#AtoZchallenge Blogging challenges Christianity More about me Writing

26 lessons from God’s metaphors: #5

I’m fortunate enough to have two parents still married to each other. They’re in their seventies now; still healthy, still happy. My Mum is inspirational, and I love her to absolute bits, and I’ll post ‘why’ on here at some stage.

But this post is about my Dad.

I’ll be the first to admit, our relationship hasn’t always been smooth sailing. And some – maybe even most?! – of that, was my fault. But that’s life, and I’m older (and maybe wiser) now. And now, we’re doing well.

You see, my father’s a retired lecturer. His area of lecturing? English. Literature, and creative writing.

As in, yes. The same topic that has me up late nights, or in the early mornings, as I struggle with the whole “I want to be a published author” path I’m on.

He’s one of my guides on this journey. And through him, I’ve learned SO much; far too much to even contemplate, let alone relate here.

But I’m also aware that time is limited. As much as I’d like to ignore it… the reality is, he’s only human. He’s not eternal. So it’d be wise for me to receive as much guidance as I possibly can, now, before the inevitable happens.

Yes, this is sad. Writing about it like this may portray me as callous and mercenary. Am I? I’m too close to the situation to answer reliably. I’d like to think I show my appreciation to him, for what he does – whether or not I’ve made that clear here. But that’s not the point.

The point is, that although I fail at things constantly, and my Dad is there to help fix stuff and guide me in the right ways, I also have a Heavenly Dad who fixes stuff and guides me, too.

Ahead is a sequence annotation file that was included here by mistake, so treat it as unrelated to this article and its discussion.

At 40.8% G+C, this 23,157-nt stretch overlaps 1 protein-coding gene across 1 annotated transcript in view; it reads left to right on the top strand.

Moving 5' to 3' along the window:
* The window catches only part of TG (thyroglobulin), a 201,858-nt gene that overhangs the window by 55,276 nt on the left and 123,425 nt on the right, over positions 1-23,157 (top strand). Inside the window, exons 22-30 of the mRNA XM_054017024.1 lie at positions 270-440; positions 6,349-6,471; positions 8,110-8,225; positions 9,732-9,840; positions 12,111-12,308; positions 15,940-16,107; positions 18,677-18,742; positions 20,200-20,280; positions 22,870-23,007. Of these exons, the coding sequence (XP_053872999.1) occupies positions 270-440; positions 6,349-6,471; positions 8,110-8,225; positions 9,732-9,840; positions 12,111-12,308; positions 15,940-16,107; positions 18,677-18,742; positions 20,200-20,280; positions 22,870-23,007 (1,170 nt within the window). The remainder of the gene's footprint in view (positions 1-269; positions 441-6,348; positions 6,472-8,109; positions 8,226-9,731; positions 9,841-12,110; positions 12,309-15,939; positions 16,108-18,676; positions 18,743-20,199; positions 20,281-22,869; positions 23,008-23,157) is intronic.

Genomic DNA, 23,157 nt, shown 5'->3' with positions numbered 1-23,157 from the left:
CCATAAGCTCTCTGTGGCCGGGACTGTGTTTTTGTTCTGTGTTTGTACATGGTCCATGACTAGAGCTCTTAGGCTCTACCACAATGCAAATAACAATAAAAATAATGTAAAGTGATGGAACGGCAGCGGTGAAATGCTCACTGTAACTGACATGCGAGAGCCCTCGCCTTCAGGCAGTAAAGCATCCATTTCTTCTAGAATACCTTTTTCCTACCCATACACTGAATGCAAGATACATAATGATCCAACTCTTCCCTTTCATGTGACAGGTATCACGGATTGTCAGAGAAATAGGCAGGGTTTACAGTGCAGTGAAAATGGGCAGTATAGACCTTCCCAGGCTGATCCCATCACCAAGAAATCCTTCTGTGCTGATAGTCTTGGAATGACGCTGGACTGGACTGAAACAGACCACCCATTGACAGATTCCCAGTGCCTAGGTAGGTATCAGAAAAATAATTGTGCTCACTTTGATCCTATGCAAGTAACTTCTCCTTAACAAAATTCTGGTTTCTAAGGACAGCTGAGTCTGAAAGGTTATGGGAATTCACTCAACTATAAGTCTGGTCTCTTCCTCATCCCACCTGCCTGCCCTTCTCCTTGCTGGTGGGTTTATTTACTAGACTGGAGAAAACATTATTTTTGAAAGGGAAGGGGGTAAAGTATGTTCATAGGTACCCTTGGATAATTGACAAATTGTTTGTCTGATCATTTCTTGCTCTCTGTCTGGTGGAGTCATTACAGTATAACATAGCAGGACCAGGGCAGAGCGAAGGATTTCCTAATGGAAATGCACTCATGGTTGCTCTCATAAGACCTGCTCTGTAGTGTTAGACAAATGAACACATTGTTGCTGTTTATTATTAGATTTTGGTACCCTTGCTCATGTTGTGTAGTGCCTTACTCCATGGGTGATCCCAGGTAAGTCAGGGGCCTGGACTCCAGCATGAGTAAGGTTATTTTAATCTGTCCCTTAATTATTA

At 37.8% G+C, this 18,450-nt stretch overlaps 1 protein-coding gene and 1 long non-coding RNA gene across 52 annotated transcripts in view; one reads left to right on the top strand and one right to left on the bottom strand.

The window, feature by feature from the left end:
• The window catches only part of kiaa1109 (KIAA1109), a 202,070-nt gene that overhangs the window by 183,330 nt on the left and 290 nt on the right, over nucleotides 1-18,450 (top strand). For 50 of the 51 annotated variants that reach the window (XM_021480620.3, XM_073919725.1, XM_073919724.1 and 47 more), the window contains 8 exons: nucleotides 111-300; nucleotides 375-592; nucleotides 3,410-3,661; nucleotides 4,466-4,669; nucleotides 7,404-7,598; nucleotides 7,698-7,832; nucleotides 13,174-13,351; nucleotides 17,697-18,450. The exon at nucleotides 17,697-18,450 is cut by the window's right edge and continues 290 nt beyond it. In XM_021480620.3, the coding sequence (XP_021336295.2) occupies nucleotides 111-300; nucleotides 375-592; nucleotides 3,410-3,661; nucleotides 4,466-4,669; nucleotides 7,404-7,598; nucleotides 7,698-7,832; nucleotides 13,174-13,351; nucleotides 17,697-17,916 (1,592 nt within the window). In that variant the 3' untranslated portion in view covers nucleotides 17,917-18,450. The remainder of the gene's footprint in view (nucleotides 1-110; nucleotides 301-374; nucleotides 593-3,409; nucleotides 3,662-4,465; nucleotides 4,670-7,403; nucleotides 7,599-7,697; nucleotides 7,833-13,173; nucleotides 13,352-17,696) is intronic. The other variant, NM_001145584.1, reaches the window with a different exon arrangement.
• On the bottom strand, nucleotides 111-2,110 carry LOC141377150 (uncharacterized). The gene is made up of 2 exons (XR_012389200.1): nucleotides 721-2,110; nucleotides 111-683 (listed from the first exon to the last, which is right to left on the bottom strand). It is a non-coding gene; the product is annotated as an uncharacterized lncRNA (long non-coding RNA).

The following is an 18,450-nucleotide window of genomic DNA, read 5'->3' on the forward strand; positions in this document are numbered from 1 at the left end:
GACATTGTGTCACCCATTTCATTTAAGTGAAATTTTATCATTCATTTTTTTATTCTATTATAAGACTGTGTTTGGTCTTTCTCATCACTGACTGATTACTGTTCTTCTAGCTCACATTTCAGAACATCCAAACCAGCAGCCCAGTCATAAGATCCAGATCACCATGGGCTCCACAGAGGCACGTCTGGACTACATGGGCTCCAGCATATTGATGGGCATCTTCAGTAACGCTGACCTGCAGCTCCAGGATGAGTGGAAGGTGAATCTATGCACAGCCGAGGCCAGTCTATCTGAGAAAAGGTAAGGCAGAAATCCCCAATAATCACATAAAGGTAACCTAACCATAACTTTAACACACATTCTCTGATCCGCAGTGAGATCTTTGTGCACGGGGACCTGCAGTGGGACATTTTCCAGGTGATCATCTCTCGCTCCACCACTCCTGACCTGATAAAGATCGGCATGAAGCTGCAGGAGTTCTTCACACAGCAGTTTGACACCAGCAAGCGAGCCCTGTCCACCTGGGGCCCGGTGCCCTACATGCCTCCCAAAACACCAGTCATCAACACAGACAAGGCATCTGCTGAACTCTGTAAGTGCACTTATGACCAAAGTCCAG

And the difference is, this Heavenly Dad is everlasting.

Isaiah 9:6 says, “For unto us a child is born, to us a son is given, and the government will be on his shoulders. And he will be called Wonderful Counsellor, Mighty God, Everlasting Father, Prince of Peace.”

[Aside: As soon as I read this verse, I immediately get Handel’s MessiahΒ in my head. Do you?]

God is my Everlasting Father. I don’t need to worry that at some point in the future, He will cease being there for me.

I can continue to stuff up, to fail, and to need guidance, every single day until the day I die, knowing that God will continue to be there for me, every single day, leading me and guiding me, and helping me to fix the stuff-ups that I make. And I like that idea.

(I’m also thinking that my Dad would have a field day with that run-on sentence that I just wrote! Not to mention following it with a sentence fragment which started with a conjunction!)

FullSizeRender (1)So that’s my takeaway lesson for Day 5 of this A to Z blogging challenge. God is our Everlasting Father, so I don’t have to worry about there being a end-point. Which is pretty cool!

Have a great day, dear reader!
— KRidwyn

4 replies on “26 lessons from God’s metaphors: #5”

Wow, Kae. I’m not wise enough to speak about your heavenly father, but I’ll toss in my undeserving comment for your earthly father. I’ve lost my father, but I’m a father myself now, a few times over. You’re paying him back EVERY TIME you involve him and seek his advice. You’re the opposite of callous, whatever that word is. (Your dad would probably know!)

So keep seeking his advice. And while he can certainly speak for himself, I’m pretty sure he receives all the thanks and payment he could hope for every time you come back.

Enjoy the moments.

Thanks, John. I’m a mum of three, and I guess I hadn’t thought about it from that point of view – how *I* feel when they come to me for advice. You make a good point! (And I’ll ask my dad about the opposite of callous, and get back to you on that one!)

And yes, I will continue to enjoy the moments. Thanks. And have a great day! πŸ˜€

Not to be oppositional, but that is NOT a sentence fragment beginning with a conjunction! Yes it begins with a conjunction. But it has a subject and a verb.

Aaaaaanyway, my parents are both alive and in their 70s also. They’ve had some recent scary health issues but are still here and doing well. I’ve learned a lot from them and hope to have quite a few more years with them.

Good post!

Ooh, thank you – I just re-looked and yes, you’re correct. (So much to learn. I just assumed that it was because it’s so short! Whoops.)
Thanks for your comments, and for stopping by! And *cheers* to your parents, too! πŸ™‚

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